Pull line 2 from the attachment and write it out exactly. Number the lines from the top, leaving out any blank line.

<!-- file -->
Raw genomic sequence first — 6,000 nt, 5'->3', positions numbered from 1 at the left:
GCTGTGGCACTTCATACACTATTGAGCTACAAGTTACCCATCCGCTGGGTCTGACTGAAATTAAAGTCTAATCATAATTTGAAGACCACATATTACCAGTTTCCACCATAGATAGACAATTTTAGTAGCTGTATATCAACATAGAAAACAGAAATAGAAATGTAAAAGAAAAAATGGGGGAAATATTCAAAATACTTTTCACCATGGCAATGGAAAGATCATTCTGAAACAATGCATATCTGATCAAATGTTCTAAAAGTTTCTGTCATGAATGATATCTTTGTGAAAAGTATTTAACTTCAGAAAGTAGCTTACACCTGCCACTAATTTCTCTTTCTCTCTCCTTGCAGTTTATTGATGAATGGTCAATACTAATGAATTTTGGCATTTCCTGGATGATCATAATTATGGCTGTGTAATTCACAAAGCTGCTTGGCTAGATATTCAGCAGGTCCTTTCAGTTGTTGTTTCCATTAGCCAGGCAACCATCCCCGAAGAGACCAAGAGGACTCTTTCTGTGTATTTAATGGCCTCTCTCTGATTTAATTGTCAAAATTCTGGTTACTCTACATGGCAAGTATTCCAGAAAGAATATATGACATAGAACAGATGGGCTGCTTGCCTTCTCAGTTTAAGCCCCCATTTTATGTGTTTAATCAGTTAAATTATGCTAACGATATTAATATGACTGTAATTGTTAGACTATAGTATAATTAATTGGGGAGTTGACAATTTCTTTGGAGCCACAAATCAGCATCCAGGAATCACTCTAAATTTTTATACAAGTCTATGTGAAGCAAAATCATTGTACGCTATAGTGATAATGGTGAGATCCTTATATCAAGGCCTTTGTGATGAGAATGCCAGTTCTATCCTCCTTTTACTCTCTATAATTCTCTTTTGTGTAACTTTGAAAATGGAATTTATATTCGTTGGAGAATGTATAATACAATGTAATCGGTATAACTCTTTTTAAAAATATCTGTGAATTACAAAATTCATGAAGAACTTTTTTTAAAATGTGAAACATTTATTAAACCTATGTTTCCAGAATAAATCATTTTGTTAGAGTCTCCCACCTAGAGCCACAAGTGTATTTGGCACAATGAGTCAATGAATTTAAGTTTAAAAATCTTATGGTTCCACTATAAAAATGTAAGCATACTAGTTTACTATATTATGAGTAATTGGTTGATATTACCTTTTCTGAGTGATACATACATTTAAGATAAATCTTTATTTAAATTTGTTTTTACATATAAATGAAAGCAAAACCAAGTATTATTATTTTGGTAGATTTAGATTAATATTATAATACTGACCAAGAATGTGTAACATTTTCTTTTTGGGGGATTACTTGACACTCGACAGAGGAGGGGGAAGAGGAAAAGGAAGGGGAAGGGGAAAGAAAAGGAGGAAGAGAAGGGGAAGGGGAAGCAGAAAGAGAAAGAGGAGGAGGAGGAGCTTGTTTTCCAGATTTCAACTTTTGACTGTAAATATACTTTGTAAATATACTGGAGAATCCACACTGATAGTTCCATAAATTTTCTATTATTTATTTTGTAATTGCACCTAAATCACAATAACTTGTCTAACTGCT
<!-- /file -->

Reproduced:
GCTGTGGCACTTCATACACTATTGAGCTACAAGTTACCCATCCGCTGGGTCTGACTGAAATTAAAGTCTAATCATAATTTGAAGACCACATATTACCAGTTTCCACCATAGATAGACAATTTTAGTAGCTGTATATCAACATAGAAAACAGAAATAGAAATGTAAAAGAAAAAATGGGGGAAATATTCAAAATACTTTTCACCATGGCAATGGAAAGATCATTCTGAAACAATGCATATCTGATCAAATGTTCTAAAAGTTTCTGTCATGAATGATATCTTTGTGAAAAGTATTTAACTTCAGAAAGTAGCTTACACCTGCCACTAATTTCTCTTTCTCTCTCCTTGCAGTTTATTGATGAATGGTCAATACTAATGAATTTTGGCATTTCCTGGATGATCATAATTATGGCTGTGTAATTCACAAAGCTGCTTGGCTAGATATTCAGCAGGTCCTTTCAGTTGTTGTTTCCATTAGCCAGGCAACCATCCCCGAAGAGACCAAGAGGACTCTTTCTGTGTATTTAATGGCCTCTCTCTGATTTAATTGTCAAAATTCTGGTTACTCTACATGGCAAGTATTCCAGAAAGAATATATGACATAGAACAGATGGGCTGCTTGCCTTCTCAGTTTAAGCCCCCATTTTATGTGTTTAATCAGTTAAATTATGCTAACGATATTAATATGACTGTAATTGTTAGACTATAGTATAATTAATTGGGGAGTTGACAATTTCTTTGGAGCCACAAATCAGCATCCAGGAATCACTCTAAATTTTTATACAAGTCTATGTGAAGCAAAATCATTGTACGCTATAGTGATAATGGTGAGATCCTTATATCAAGGCCTTTGTGATGAGAATGCCAGTTCTATCCTCCTTTTACTCTCTATAATTCTCTTTTGTGTAACTTTGAAAATGGAATTTATATTCGTTGGAGAATGTATAATACAATGTAATCGGTATAACTCTTTTTAAAAATATCTGTGAATTACAAAATTCATGAAGAACTTTTTTTAAAATGTGAAACATTTATTAAACCTATGTTTCCAGAATAAATCATTTTGTTAGAGTCTCCCACCTAGAGCCACAAGTGTATTTGGCACAATGAGTCAATGAATTTAAGTTTAAAAATCTTATGGTTCCACTATAAAAATGTAAGCATACTAGTTTACTATATTATGAGTAATTGGTTGATATTACCTTTTCTGAGTGATACATACATTTAAGATAAATCTTTATTTAAATTTGTTTTTACATATAAATGAAAGCAAAACCAAGTATTATTATTTTGGTAGATTTAGATTAATATTATAATACTGACCAAGAATGTGTAACATTTTCTTTTTGGGGGATTACTTGACACTCGACAGAGGAGGGGGAAGAGGAAAAGGAAGGGGAAGGGGAAAGAAAAGGAGGAAGAGAAGGGGAAGGGGAAGCAGAAAGAGAAAGAGGAGGAGGAGGAGCTTGTTTTCCAGATTTCAACTTTTGACTGTAAATATACTTTGTAAATATACTGGAGAATCCACACTGATAGTTCCATAAATTTTCTATTATTTATTTTGTAATTGCACCTAAATCACAATAACTTGTCTAACTGCT